Dating shows no longer ratings lotharios
HOLLYWOOD – Is romance dead in primetime?
A wave of dating shows that began more than three years ago with Fox’s hugely popular “Temptation Island” and crested with the likes of ABC’s “The Bachelor” and Fox’s “Joe Millionaire” appears to have subsided.
The broadcast nets continue to throw rice at such shows — each seemingly a variation in some form on “The Bachelor” — but they are no longer the ratings magnet they were a year or so ago.
NBC’s “For Love or Money,” for example, returned with a thud last month after emerging the biggest new hit of the previous summer, and ABC couldn’t find many who wanted to take its “Ultimate Love Test” — this less than two months after Fox closed shop on “Forever Eden,” a mess of a relationship/hookup skein that, as its title and Fox publicity material implied, could have run indefinitely.
It lasted two weeks.
And now that the genre has been spoofed on the likes of Spike’s “Joe Schmo 2,” you get the feeling that the well has been tapped dry.
Filling a need
Viewers initially gravitated to romance skeins at a time when love was not in bloom anywhere else on the primetime sked.
The proliferation of procedural crime and legal dramas, the fadeout of romantic comedies like “Mad About You” and “Dharma & Greg” and the absence of love stories in primetime soaps or other mellers opened the door for Fox to score big with “Temptation Island” in early 2001.
Show, which introduced couples in various stages of commitment to tempting members of the opposite sex, was a megahit averaging a 9.0 rating in adults 18-49.
ABC then caught fire a year later with “The Bachelor,” at the time a controversial setup in which a single man chose from a field of 25 babes with the intent to marry.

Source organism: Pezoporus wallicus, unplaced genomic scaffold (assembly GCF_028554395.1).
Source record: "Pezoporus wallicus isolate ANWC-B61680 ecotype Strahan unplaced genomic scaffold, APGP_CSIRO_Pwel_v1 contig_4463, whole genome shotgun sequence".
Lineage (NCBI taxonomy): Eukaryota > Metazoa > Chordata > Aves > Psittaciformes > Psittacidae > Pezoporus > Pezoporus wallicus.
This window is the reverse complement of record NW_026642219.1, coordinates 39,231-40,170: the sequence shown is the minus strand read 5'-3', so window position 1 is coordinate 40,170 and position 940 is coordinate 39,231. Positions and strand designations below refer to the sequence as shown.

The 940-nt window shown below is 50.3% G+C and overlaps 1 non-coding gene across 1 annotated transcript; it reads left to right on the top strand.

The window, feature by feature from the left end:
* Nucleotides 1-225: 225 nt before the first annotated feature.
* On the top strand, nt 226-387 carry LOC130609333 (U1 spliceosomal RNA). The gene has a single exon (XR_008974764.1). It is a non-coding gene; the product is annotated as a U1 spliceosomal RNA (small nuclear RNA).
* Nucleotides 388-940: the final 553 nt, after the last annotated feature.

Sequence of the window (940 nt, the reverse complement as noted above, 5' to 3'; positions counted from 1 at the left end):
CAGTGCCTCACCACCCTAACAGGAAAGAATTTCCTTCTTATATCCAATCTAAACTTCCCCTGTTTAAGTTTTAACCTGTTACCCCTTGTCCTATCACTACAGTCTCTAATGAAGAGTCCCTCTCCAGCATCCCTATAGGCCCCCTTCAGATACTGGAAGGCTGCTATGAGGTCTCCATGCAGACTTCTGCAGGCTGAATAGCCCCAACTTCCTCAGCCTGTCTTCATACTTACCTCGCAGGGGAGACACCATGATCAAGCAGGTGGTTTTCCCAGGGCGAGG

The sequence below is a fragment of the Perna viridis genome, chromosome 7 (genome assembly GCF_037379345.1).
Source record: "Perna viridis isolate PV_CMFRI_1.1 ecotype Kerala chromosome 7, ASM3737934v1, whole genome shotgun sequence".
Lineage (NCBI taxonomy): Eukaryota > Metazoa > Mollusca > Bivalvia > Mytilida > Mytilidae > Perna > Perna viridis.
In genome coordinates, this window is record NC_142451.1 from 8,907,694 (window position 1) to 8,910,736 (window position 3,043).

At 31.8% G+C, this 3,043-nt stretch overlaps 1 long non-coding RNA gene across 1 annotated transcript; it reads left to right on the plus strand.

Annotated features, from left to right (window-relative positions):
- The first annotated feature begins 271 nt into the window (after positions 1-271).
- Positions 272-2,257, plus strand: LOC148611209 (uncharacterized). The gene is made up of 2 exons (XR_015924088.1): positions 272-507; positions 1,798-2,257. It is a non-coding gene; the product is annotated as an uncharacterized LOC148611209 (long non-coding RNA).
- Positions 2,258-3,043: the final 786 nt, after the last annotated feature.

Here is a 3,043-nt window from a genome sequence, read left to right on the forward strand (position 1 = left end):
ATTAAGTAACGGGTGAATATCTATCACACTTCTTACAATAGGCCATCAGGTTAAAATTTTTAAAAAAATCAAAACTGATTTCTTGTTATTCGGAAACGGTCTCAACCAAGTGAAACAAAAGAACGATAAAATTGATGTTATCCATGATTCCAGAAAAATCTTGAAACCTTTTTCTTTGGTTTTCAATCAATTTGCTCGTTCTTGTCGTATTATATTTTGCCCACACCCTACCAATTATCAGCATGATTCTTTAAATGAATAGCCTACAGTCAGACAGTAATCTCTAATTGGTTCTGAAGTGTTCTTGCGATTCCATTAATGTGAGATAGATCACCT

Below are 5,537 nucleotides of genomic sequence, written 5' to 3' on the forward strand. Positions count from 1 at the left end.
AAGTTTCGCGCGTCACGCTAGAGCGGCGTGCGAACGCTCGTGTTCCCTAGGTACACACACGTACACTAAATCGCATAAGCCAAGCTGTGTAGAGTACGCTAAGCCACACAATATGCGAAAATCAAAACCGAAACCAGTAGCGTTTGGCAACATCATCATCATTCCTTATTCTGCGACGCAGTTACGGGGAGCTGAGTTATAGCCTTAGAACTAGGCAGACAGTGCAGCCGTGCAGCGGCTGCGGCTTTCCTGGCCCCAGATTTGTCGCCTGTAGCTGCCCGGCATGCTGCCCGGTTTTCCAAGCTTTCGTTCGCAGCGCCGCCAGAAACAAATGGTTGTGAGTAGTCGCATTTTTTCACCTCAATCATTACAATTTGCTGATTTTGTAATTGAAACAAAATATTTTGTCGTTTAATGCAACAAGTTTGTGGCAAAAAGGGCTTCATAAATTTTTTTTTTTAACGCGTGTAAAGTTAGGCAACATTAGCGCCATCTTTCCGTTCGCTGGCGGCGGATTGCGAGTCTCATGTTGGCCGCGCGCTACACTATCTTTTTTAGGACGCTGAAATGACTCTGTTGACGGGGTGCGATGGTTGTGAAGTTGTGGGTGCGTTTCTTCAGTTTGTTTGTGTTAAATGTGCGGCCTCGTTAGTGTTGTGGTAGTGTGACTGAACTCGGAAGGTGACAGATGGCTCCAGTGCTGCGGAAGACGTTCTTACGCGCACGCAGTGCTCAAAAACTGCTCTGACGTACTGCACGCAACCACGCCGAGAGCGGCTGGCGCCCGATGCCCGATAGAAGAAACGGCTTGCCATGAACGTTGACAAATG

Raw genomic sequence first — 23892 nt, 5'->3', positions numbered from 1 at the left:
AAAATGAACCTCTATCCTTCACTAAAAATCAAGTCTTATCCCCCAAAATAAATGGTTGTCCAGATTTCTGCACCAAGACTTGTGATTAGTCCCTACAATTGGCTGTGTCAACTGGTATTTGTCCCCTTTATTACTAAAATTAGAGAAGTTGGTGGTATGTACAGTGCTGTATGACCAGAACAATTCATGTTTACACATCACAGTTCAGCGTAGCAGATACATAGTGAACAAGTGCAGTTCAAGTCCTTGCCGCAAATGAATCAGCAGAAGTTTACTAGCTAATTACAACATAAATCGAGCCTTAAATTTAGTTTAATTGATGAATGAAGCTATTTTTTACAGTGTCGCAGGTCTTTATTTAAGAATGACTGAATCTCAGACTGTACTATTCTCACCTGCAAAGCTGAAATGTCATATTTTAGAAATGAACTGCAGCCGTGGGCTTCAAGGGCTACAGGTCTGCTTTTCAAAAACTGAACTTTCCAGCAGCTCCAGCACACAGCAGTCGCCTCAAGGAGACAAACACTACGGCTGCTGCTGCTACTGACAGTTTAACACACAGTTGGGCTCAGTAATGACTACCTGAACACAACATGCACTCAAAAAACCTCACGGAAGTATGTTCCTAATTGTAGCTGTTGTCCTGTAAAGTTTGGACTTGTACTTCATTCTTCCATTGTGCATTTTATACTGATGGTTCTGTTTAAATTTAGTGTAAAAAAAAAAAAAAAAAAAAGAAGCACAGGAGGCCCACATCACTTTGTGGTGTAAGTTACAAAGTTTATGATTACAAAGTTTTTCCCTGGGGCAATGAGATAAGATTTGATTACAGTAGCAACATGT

You’ve gotta feel for ABC, though: It quickly became the fourth-place net’s biggest hit, yet it’s the reality show that has been mimicked most. It may not be easy to tweak the formats of unique ideas like “Survivor” or “Fear Factor,” but “The Bachelor” opened up the door to a plethora of romantic variations for the other nets to pursue.
Some of the “Bachelor”-inspired dating shows that followed produced big ratings, like NBC’s “Average Joe” and Fox’s “Joe Millionaire.” And even those that failed, like CBS’ “Cupid” and Fox’s “Paradise Hotel,” seemed to sap something out of “The Bachelor.”
Divorced from auds
In May, the seventh edition of the ABC series averaged a still-strong 6.0 rating in adults 18-49, down from a 7.2 one year earlier and a series-best 11.9 in November 2002.
Similarly, NBC saw the second and third editions of “Average Joe” deliver dwindling — albeit still-solid — returns during the 2003-04 season, while Fox pulled the plug on “Forever Eden” when it failed to crack a 2.0 rating.
To ratchet up viewer interest in the genre, most of the dating skeins to debut in the past couple of years, including NBC’s “Average Joe” and “For Love or Money” and Fox’s “My Big Fat Obnoxious Fiance” and Bravo’s “Boy Meets Boy,” have incorporated some element of deception.
In some cases, auds were a step or two ahead of the contestants in learning of the “twist.” By doing this, however, it’s tough to repeat the formula — as Fox learned when “Joe Millionaire 2” bombed.
Looking ahead, “The Bachelor” and “Average Joe” promise new twists and turns when they return in the fall, while the WB is prepping a college-age variation of “The Bachelor” called “Big Man on Campus.”
We’ve come a long way since “The Dating Game.”